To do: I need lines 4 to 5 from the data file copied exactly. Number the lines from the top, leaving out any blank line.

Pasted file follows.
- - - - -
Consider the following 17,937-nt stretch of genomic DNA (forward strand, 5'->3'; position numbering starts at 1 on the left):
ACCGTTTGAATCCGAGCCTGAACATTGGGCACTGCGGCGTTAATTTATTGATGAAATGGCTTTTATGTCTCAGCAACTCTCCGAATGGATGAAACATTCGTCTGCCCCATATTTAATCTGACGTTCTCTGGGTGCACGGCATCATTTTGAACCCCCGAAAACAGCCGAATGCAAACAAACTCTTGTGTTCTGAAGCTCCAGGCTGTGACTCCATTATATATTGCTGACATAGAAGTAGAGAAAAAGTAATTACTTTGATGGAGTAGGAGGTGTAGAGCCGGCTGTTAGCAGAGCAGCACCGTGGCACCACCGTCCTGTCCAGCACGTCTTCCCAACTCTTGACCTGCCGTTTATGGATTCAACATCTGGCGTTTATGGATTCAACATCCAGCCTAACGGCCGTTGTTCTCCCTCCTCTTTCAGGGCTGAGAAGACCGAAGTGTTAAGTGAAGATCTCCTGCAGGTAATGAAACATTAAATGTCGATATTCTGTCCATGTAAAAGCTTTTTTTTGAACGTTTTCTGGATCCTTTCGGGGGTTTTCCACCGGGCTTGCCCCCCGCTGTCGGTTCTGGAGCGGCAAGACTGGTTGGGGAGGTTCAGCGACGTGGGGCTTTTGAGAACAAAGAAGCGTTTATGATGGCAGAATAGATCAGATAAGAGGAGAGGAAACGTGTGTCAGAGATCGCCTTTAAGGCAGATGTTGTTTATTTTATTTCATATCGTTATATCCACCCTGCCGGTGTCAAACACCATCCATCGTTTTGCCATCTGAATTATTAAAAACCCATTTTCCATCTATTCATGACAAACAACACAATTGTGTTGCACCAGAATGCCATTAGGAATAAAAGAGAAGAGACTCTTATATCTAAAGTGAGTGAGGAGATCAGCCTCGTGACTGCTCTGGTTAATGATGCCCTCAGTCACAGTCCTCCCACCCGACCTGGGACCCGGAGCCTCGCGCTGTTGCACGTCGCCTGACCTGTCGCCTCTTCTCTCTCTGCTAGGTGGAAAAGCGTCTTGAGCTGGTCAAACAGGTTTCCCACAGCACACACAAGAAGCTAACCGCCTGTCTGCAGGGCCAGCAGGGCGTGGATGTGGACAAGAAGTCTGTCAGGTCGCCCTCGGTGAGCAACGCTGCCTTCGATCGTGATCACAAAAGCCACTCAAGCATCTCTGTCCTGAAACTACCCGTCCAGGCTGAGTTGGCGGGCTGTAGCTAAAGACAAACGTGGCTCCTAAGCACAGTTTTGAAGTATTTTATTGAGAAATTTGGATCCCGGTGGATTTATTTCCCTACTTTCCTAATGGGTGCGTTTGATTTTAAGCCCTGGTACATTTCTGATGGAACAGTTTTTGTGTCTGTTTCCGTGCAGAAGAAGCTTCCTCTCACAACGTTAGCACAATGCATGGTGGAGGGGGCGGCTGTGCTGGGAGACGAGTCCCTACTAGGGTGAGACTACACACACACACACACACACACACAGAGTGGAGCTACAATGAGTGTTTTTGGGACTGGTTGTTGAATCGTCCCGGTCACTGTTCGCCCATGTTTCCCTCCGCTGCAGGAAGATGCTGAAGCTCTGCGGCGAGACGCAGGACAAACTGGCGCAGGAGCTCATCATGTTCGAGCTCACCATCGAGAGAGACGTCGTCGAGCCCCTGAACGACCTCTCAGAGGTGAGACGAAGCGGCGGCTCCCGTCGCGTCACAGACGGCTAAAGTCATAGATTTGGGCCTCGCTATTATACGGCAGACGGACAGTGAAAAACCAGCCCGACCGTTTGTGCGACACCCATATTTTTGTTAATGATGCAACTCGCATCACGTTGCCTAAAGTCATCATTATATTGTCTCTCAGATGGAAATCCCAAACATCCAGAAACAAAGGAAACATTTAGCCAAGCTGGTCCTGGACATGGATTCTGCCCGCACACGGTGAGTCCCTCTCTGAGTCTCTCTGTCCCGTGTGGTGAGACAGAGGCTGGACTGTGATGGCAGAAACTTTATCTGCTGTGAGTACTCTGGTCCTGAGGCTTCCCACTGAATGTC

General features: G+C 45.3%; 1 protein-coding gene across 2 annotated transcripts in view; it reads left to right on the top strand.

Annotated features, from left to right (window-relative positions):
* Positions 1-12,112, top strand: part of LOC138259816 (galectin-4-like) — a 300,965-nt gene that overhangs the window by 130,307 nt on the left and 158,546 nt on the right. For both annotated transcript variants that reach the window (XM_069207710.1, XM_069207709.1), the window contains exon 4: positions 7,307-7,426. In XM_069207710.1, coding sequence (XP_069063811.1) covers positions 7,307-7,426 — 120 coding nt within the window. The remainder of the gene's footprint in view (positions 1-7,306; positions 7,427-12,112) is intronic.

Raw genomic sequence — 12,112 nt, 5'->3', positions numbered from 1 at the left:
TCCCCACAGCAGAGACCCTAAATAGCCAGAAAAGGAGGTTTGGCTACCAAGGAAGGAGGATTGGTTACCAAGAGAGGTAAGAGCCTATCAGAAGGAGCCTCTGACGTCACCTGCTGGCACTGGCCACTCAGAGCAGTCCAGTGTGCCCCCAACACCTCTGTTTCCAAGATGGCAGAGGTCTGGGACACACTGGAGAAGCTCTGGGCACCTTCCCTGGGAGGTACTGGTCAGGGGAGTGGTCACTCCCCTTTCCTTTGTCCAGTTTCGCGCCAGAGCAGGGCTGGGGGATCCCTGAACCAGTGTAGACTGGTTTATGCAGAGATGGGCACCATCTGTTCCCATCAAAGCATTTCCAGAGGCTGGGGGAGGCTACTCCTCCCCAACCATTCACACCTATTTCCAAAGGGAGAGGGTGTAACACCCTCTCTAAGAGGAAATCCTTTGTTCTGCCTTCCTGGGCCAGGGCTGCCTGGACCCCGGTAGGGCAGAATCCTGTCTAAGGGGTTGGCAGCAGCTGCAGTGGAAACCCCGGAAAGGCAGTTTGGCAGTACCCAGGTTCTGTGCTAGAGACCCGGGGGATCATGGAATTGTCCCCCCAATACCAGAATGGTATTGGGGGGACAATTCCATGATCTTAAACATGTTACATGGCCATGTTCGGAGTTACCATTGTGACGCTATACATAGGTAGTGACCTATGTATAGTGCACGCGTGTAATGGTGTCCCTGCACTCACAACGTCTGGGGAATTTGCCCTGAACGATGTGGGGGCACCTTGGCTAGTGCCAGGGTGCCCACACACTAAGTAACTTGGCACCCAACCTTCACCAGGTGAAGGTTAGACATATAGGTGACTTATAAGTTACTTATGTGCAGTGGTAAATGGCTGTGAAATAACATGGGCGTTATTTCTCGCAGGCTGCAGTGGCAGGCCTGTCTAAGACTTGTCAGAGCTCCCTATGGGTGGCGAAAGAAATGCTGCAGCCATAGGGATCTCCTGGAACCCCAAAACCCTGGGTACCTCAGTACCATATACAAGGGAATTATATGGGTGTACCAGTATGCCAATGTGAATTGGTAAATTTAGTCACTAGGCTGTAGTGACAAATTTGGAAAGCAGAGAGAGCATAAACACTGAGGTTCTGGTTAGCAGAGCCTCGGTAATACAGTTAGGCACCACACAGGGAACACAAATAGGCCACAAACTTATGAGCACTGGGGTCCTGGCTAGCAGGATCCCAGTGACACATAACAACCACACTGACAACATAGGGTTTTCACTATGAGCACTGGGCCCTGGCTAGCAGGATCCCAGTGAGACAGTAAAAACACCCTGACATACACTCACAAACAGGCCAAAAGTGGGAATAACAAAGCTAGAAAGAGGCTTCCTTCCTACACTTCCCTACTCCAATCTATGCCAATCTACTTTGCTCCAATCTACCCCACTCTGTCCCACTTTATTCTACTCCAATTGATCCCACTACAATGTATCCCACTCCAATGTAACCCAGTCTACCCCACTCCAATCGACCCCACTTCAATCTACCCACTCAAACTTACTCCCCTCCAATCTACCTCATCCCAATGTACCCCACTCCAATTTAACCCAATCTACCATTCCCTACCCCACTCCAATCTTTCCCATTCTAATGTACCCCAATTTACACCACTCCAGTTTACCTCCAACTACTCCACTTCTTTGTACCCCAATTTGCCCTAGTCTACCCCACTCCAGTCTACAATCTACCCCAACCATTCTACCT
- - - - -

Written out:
Annotated features, from left to right (window-relative positions):
* Positions 1-12,112, top strand: part of LOC138259816 (galectin-4-like) — a 300,965-nt gene that overhangs the window by 130,307 nt on the left and 158,546 nt on the right. For both annotated transcript variants that reach the window (XM_069207710.1, XM_069207709.1), the window contains exon 4: positions 7,307-7,426. In XM_069207710.1, coding sequence (XP_069063811.1) covers positions 7,307-7,426 — 120 coding nt within the window. The remainder of the gene's footprint in view (positions 1-7,306; positions 7,427-12,112) is intronic.